The concept of motivation is a more difficult one. Probably because of its sociological roots, contemporary criminology relies most heavily on the interactionist paradigm when it attempts to examine criminal motivation. Unlike most other approaches, classic interactionism sees motivation as a symbolic construct. We follow one possible course of action and not another because of the way we define the world and our place in it. If we define a particular criminal opportunity in a positive way, we are likely to pursue it, and more generally, if we define ourselves as criminals, we are more likely to seek out situations in which criminal opportunities are available. Although space does not permit an exposition of the diverse origins of these symbolic definitions, their principal sources include early socialization, social groups and contacts, and creative individual activity (Cressey, 1969; Foote, 1951; Mead, 1934; Shibutani, 1961).

This approach to motivation has much to recommend it. Our daily experience shows us that our ideas about the various opportunities that we confront have a great deal to do with the way we ultimately behave. This symbolic approach lo motivation can be applied in virtually any situation, it clearly links individual motivation to wider social and cultural forces, and it is far more easily used than theories that posit some inchoate subconscious origins for motivation. It is, nonetheless, hard to avoid seeing this approach as too bloodless and rationalistic to encompass the full range of human motivation.

To flesh out this approach, we must bring our emotions back in (see Kemper, 1987). Some would achieve this end by positing a rigid distinction between the rational-intellectual side of our nature and its emotional-instinctual dimension and then exploring the critical points where the domination of one mode succumbs to the domination of the other—for example, when the emotions «overpower» the intellect. However, this kind of dualistic understanding does a poor job of accounting for most of our daily behavior. Ideas and emotions are not independent phenomena but intimately interrelated aspects of the human psyche. Ideas and symbols take on varying degrees of emotional charge, so that the invocation of those symbols invokes a particular emotional response; conversely, different emotions tend to call up certain kinds of ideational patterns. Symbolic and emotive processes work together: one providing the energy and the other guidance for individual behavior. Thus even someone who is «swept away» by emotion and is behaving in a highly irrational manner is still guided by his or her symbols and definitions. It is just that the emotions aroused by some particular ideas or events have become so strong that they dominate the individual’s thought processes and crowd out consideration of the long-term consequences of his or her behavior.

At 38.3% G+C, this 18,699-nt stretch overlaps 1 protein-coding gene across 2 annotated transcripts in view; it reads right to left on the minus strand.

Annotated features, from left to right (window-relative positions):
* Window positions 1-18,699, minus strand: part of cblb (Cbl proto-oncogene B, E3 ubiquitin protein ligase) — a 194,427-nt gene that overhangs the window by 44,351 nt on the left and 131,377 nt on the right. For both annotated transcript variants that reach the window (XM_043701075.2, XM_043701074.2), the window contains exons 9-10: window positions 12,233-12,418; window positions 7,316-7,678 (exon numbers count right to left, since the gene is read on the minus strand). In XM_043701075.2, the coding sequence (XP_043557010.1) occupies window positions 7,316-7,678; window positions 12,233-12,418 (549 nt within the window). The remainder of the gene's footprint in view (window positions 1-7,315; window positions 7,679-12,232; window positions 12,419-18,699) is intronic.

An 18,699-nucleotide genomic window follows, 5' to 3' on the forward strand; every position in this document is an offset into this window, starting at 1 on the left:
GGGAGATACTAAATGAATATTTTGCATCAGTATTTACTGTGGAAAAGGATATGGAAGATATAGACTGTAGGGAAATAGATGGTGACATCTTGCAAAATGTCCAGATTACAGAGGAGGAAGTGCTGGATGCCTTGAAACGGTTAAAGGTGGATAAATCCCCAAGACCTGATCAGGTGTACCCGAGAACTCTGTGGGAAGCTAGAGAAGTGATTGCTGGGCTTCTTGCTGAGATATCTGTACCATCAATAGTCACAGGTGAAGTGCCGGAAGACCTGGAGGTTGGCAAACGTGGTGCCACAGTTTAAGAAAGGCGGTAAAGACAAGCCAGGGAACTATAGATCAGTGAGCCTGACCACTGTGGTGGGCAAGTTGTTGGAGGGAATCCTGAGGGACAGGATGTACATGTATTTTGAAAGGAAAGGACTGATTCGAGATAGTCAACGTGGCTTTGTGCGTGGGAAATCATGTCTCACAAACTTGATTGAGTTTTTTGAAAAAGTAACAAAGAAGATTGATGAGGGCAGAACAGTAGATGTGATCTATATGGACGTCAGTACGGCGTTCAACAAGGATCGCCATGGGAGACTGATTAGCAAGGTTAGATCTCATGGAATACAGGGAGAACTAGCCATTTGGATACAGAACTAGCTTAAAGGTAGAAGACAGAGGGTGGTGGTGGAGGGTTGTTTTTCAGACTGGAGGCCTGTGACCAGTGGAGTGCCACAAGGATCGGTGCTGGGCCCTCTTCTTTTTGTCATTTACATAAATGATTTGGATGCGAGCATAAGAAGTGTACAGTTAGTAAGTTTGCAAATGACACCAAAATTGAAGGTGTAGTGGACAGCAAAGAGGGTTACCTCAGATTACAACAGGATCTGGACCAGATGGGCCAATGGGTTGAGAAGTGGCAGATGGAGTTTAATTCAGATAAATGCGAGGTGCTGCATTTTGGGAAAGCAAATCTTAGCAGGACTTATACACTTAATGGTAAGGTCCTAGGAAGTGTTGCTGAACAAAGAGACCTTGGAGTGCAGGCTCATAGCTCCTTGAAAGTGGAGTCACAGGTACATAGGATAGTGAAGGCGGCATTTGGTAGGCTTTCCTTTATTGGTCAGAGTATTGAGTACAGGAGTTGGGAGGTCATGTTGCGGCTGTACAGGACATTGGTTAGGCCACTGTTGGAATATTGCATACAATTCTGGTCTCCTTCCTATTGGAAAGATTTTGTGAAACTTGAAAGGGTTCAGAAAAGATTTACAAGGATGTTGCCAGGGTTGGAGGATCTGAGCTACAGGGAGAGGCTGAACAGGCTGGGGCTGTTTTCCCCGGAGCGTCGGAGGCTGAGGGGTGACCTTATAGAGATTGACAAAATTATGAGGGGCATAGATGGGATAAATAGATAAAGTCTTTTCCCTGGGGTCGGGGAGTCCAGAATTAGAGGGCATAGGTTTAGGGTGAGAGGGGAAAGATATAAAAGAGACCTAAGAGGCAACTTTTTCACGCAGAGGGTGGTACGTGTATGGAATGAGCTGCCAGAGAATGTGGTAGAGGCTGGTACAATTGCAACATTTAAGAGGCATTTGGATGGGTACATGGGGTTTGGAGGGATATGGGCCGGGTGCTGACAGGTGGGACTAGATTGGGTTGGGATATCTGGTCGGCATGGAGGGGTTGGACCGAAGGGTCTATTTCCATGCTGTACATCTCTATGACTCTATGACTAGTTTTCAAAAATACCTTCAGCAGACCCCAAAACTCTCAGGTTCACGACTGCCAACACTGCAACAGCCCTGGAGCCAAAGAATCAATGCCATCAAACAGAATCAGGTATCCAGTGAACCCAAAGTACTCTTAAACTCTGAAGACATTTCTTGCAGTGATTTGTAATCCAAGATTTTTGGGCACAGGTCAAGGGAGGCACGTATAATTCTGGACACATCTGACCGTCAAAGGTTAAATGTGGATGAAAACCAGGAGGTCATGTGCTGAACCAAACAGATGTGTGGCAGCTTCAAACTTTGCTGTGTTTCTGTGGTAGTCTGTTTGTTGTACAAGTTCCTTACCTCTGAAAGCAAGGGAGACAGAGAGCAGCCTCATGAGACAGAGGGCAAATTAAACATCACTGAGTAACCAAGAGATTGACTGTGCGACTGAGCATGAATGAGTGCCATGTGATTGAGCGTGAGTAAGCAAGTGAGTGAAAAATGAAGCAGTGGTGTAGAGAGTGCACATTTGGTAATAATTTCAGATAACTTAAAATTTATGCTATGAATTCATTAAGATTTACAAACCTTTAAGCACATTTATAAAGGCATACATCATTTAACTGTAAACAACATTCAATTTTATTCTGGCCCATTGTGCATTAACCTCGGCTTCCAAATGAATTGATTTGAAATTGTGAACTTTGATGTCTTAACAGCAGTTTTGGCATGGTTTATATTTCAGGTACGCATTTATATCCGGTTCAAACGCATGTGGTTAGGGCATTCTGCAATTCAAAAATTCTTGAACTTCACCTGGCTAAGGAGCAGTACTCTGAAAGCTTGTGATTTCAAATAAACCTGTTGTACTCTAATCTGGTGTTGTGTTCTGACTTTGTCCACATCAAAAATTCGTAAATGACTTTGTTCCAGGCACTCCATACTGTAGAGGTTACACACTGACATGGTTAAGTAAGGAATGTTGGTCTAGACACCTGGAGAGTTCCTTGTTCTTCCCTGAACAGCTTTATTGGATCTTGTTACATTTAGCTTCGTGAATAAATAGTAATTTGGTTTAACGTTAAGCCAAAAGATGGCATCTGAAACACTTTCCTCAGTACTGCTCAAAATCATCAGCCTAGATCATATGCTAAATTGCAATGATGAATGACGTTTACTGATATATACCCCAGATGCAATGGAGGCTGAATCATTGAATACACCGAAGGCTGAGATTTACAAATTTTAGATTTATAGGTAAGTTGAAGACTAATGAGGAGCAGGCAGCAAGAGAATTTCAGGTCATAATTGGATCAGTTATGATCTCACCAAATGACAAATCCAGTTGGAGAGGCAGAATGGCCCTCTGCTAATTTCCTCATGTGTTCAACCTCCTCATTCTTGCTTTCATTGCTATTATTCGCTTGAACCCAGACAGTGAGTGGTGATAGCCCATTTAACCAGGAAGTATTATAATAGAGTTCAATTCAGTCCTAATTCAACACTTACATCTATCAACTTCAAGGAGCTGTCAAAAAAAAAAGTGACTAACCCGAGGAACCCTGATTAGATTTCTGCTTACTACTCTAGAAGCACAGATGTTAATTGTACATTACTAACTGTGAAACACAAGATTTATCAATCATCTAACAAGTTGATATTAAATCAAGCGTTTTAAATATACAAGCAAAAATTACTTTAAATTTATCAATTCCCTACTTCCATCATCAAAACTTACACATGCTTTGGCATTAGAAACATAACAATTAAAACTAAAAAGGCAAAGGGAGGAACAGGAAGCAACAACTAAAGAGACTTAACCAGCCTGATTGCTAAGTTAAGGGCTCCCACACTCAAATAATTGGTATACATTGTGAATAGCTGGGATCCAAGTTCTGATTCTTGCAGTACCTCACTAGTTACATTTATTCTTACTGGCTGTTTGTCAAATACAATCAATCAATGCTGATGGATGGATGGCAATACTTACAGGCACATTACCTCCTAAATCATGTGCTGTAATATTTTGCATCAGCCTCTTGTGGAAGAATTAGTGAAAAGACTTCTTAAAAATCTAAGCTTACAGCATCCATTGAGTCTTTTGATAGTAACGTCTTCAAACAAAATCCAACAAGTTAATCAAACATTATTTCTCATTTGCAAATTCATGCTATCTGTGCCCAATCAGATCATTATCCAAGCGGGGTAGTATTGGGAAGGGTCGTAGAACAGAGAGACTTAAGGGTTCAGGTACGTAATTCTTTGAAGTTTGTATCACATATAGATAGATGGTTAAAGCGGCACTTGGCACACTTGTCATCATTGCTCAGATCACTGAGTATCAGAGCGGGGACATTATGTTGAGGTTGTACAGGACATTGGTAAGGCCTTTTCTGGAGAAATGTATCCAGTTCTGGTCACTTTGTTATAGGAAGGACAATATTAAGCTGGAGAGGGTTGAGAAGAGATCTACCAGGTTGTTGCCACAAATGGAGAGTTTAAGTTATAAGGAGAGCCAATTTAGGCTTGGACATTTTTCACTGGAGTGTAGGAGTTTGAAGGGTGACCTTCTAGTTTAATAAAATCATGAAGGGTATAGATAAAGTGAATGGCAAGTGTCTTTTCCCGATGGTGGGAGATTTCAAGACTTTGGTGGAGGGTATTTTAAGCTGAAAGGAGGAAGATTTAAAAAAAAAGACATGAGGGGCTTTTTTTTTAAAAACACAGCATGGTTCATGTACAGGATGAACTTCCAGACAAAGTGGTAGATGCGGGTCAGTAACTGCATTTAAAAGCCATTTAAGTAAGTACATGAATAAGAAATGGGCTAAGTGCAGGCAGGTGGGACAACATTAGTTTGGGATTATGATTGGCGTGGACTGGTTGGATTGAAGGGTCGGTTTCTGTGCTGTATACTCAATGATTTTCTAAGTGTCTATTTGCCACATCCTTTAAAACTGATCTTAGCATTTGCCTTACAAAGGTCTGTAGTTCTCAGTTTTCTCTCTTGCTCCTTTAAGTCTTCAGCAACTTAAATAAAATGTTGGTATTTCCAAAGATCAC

Although the issue is seldom discussed by interactionists, decades of research by psychoanalysts and psychologists makes it clear that, however difficult it is, our understanding of motivation must also include the ideas and feelings that arc not easily accessible to the conscious mind. Some ideas may simply be too vague or confused to come to conscious attention, but others are suppressed because they threaten our construction of reality or are charged and strong aversive emotions. Whatever their origins, such subconscious motivational forces play an important part in determining our behavior. But it should be made clear that this fact does not diminish the importance that interactionism has traditionally given to the symbolic definitions and meanings learned in our interactions with others. The dynamics of these emotionally charged symbols and ideas are certainly different at the subconscious than the conscious level (subconscious thought being more «magical» and conscious thought more linear and rational), but socially learned symbols still kc at the heart of both processes. Therefore, motivation can best be conceptualized as a network of symbols and definitions that are charged with varying amounts and kinds of emotional investment and about which individuals have varying degrees of conscious awareness.


If crime, as we have argued, results from the confluence of a compatible motivation and opportunity, then money clearly plays a major role in both sides of the equation, but most especially as a motivator of behavior. Lane’s (1954) research on the causes of white-collar crime, for example, revealed an overwhelming belief that the desire for money is the most fundamental motivation for this type of crime: «Most businessmen and most responsible government officers, at least from the sample interviewed, believe that businessmen run afoul of the law for economic reasons—they want lo `make a fast buck'» (p. 90). And there is little doubt that the same desire for a «fast buck» is equally as important in more mundane thefts, robberies, and burglaries.